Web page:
Having not read the book, I can’t tell you whether or not the playwright successfully captures the essence of the novel, or what is kept or lost when a 229-page novel is reduced to 95 uninterrupted minutes.

What I can say is that the non-linear approach is often confusing. Scenes and dialogue are repeated, ostensibly from different points of view, but that is often not very clear. A parrot (portrayed by Paige Mayes with wonderful physicality in a terrific Karen Perry-designed costume) seems to exist only to chirp “I love you” to Violet. By the end, we do get a sense of why Joe did what he did, but the morally ambiguous conclusion is unsatisfying.

What is more-than-satisfying is the caliber of performance brought to this tale by a cast of Bay Area stalwarts and guest talent. Wright and Sullivan give towering lead performances and are given a bedrock of support from Margo Hall as Alice Manfred, Dorca’s aunt and guardian. Soley spends a great deal of time on stage as a “living” painting, but really comes alive in her portrayal of Dorcas. Strong work is done by the entire ensemble.

Jazz isn’t the most comprehensible play. Actually, it’s a bit of a mess but a well-produced and well-acted one.

‘Jazz’ runs Tuesday through Sunday through May 19 at the Marin Theatre Company in Mill Valley.

Tuesday through Saturday evening performances are at 7:30 pm; the Sunday matinee is at 2:00 pm.

For more information, go to marintheatre.org.

To Kill a Mockingbird, Of Mice and Men – May 8, 2019

The theatrical treatments of two great American novels come alive on North Bay stages with mixed results in productions running through May 19.

6th Street Playhouse is presenting Christopher Sergel’s adaptation (not Aaron Sorkin’s) of Harper Lee’s To Kill a Mockingbird. Sergel had an agreement with Lee to produce a theatrical version of her novel suitable for school or community theatre productions and, though revised several times by Sergel, those roots show.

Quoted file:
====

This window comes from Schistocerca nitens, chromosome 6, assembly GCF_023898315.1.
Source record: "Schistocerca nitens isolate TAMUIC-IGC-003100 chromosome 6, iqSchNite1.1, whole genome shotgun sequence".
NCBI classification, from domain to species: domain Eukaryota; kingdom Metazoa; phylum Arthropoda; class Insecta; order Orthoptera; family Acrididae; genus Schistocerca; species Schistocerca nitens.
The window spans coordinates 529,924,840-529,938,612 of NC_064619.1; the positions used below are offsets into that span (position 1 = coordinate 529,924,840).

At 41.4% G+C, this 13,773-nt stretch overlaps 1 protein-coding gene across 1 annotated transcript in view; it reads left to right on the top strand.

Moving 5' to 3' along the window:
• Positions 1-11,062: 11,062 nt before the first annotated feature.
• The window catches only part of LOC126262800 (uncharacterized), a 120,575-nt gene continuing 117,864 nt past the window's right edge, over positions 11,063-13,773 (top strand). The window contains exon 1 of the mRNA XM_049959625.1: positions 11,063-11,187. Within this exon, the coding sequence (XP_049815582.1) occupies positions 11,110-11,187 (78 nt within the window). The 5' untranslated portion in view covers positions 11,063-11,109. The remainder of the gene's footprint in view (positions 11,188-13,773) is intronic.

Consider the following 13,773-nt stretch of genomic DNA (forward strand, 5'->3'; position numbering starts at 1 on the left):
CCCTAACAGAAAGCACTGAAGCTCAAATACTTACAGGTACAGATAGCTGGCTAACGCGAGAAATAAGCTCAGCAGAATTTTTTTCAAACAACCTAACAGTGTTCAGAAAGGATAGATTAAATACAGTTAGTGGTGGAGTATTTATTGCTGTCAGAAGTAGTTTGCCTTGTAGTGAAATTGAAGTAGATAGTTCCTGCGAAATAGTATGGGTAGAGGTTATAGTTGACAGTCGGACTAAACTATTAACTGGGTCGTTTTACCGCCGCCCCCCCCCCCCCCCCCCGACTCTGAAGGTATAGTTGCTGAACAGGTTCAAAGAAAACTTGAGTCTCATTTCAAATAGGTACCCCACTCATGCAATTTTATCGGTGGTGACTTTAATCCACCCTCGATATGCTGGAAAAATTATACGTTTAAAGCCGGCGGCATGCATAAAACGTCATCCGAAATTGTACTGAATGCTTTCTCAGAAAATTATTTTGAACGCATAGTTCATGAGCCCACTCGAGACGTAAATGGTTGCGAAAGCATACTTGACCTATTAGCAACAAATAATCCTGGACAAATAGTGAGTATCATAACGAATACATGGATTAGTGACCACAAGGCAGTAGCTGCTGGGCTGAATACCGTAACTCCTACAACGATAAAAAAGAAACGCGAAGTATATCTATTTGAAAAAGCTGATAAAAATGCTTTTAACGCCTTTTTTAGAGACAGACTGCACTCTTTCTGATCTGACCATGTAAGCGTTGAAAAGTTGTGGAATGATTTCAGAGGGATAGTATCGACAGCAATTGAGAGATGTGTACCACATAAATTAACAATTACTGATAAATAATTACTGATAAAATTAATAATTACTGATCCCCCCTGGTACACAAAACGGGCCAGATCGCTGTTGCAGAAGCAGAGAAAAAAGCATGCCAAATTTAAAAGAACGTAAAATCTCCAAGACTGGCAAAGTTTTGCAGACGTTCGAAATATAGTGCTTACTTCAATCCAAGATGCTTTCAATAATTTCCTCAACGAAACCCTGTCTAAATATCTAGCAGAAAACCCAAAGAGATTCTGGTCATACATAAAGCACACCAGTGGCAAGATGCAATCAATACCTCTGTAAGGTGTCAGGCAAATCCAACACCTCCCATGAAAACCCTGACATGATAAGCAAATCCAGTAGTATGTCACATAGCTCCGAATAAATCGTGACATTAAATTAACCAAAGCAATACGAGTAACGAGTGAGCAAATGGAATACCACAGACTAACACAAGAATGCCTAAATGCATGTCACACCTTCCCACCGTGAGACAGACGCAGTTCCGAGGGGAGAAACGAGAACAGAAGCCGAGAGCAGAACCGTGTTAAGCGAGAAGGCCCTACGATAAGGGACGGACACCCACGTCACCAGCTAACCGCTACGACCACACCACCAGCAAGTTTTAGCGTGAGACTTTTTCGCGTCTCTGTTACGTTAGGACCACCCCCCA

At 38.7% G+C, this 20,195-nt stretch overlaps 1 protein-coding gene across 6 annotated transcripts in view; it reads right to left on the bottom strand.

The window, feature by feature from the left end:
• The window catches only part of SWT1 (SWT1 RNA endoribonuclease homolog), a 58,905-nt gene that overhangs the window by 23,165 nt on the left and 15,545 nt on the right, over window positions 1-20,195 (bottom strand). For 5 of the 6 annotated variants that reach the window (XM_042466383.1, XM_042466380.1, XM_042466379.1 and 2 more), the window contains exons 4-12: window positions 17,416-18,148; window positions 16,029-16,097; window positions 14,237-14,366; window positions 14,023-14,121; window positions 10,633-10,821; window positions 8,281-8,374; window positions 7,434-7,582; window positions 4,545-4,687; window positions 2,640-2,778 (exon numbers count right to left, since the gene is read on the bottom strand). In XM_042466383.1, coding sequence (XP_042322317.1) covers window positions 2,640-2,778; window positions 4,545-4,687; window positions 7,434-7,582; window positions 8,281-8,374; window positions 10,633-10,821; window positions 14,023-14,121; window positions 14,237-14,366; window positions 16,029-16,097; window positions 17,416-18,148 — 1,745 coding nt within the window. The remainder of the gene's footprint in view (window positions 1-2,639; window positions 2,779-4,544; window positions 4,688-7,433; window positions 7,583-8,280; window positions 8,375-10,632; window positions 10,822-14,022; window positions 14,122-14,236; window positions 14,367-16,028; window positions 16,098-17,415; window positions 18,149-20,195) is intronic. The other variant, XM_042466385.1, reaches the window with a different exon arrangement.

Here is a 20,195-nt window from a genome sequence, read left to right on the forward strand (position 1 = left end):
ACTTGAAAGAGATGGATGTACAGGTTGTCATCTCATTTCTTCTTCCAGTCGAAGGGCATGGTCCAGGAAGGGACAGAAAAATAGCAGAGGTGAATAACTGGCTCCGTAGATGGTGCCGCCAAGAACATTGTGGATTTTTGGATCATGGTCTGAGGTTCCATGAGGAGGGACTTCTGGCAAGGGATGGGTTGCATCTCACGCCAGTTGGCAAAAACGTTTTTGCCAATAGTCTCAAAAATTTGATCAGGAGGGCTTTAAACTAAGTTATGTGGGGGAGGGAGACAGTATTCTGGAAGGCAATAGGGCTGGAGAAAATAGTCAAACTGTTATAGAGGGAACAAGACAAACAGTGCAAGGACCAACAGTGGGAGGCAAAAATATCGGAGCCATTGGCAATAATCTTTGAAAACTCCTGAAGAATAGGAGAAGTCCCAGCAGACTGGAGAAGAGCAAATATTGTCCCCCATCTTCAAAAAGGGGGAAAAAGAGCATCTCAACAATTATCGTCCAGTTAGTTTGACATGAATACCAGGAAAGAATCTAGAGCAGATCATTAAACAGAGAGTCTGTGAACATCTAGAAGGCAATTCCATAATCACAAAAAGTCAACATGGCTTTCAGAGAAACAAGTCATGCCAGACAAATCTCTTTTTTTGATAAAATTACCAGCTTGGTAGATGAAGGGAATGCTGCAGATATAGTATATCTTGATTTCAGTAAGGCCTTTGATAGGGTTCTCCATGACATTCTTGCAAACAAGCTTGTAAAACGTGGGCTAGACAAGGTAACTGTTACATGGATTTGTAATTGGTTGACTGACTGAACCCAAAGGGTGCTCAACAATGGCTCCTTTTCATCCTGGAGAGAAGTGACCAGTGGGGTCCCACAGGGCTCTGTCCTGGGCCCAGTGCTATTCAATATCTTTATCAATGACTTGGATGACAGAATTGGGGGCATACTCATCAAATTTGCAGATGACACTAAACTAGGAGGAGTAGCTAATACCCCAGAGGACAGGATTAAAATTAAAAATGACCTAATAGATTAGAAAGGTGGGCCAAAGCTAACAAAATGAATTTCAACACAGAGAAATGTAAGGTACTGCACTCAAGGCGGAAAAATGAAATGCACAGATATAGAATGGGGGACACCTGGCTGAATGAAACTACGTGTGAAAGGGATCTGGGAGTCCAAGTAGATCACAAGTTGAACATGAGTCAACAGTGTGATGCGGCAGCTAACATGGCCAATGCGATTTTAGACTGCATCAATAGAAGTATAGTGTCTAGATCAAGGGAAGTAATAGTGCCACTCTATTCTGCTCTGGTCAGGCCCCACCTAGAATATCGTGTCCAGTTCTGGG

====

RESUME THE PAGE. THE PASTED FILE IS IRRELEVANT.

Lee’s tale of growing up in the South and her memories of one momentous summer involving her lawyer father and the trial of a black man was adapted by Horton Foote for the classic 1962 film starring Gregory Peck as Atticus Finch, and this Marty Pistone-directed production does battle with memories of the film.

Jeff Coté, while having the look we’ve come to expect for Atticus, lacks the gravitas necessary for the character and though technically the lead, cedes the spotlight to the play’s supporting characters.  The young actors playing Scout, Jem and Dill (Cecilia Brenner, Mario Herrera, Liev Bruce Low) do fine, and Val Sinckler is a tower of strength as Calpurnia. Jourdán Olivier-Verdé is a steadfast Tom Robinson, and Mike Pavone and Caitlin Strom-Martin succeed in making the Ewell’s thoroughly detestable.

An interesting addition to this production is a gospel choir/Greek chorus to ‘bookend’ several scenes. It’s quite effective and the addition of music is welcome.

Lee’s story still packs a punch and, while uneven, this production does have its strong moments.

‘To Kill a Mockingbird’ runs through May 19 at the 6th Street Playhouse Studio Theatre in Santa Rosa. Thursday through Saturday evening performances are at 7:30 pm. There are Saturday and Sunday matinees at 2pm.

For more information, go to 6thstreetplayhouse.com

The Cloverdale Performing Arts Center is presenting John Steinbeck’s Of Mice and Men in a production directed by Beulah Vega, who had the advantage of working with a script written by Steinbeck himself.

Steinbeck’s depression-era tale of George and Lenny (Rusty Thompson, William Gilbertson) and their dream of a place of their own still resonates today for those seeking the ever-more-unattainable “American Dream”.

Vega has taken a minimalist approach to the show’s staging, leaving it to her cast to grab your attention and hold it for two hours. They do.